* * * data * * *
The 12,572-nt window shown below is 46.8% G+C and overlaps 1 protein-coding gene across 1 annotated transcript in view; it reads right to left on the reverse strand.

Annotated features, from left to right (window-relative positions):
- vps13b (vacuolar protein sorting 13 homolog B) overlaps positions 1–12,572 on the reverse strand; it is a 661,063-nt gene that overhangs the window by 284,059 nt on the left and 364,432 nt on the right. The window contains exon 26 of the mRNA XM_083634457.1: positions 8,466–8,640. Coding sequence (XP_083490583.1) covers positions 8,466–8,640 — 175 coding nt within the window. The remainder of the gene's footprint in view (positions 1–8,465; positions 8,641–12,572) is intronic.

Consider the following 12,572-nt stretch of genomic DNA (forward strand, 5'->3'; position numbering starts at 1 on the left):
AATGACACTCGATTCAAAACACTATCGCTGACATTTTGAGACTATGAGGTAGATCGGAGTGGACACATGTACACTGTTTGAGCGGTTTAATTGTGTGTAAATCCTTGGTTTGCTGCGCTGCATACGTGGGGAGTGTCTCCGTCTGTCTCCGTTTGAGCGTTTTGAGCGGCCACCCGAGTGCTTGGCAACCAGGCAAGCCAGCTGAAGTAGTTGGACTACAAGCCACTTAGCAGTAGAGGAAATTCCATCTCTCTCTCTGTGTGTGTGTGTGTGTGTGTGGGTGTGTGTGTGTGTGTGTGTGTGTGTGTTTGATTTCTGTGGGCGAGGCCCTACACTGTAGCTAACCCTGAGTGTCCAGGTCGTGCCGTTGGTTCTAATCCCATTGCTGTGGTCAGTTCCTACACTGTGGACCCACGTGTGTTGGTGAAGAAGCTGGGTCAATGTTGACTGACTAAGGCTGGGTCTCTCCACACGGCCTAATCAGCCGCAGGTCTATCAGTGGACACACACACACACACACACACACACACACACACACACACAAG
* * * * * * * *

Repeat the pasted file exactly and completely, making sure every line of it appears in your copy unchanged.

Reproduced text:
The 12,572-nt window shown below is 46.8% G+C and overlaps 1 protein-coding gene across 1 annotated transcript in view; it reads right to left on the reverse strand.

Annotated features, from left to right (window-relative positions):
- vps13b (vacuolar protein sorting 13 homolog B) overlaps positions 1–12,572 on the reverse strand; it is a 661,063-nt gene that overhangs the window by 284,059 nt on the left and 364,432 nt on the right. The window contains exon 26 of the mRNA XM_083634457.1: positions 8,466–8,640. Coding sequence (XP_083490583.1) covers positions 8,466–8,640 — 175 coding nt within the window. The remainder of the gene's footprint in view (positions 1–8,465; positions 8,641–12,572) is intronic.

Consider the following 12,572-nt stretch of genomic DNA (forward strand, 5'->3'; position numbering starts at 1 on the left):
AATGACACTCGATTCAAAACACTATCGCTGACATTTTGAGACTATGAGGTAGATCGGAGTGGACACATGTACACTGTTTGAGCGGTTTAATTGTGTGTAAATCCTTGGTTTGCTGCGCTGCATACGTGGGGAGTGTCTCCGTCTGTCTCCGTTTGAGCGTTTTGAGCGGCCACCCGAGTGCTTGGCAACCAGGCAAGCCAGCTGAAGTAGTTGGACTACAAGCCACTTAGCAGTAGAGGAAATTCCATCTCTCTCTCTGTGTGTGTGTGTGTGTGTGTGGGTGTGTGTGTGTGTGTGTGTGTGTGTGTTTGATTTCTGTGGGCGAGGCCCTACACTGTAGCTAACCCTGAGTGTCCAGGTCGTGCCGTTGGTTCTAATCCCATTGCTGTGGTCAGTTCCTACACTGTGGACCCACGTGTGTTGGTGAAGAAGCTGGGTCAATGTTGACTGACTAAGGCTGGGTCTCTCCACACGGCCTAATCAGCCGCAGGTCTATCAGTGGACACACACACACACACACACACACACACACACACACACACAAG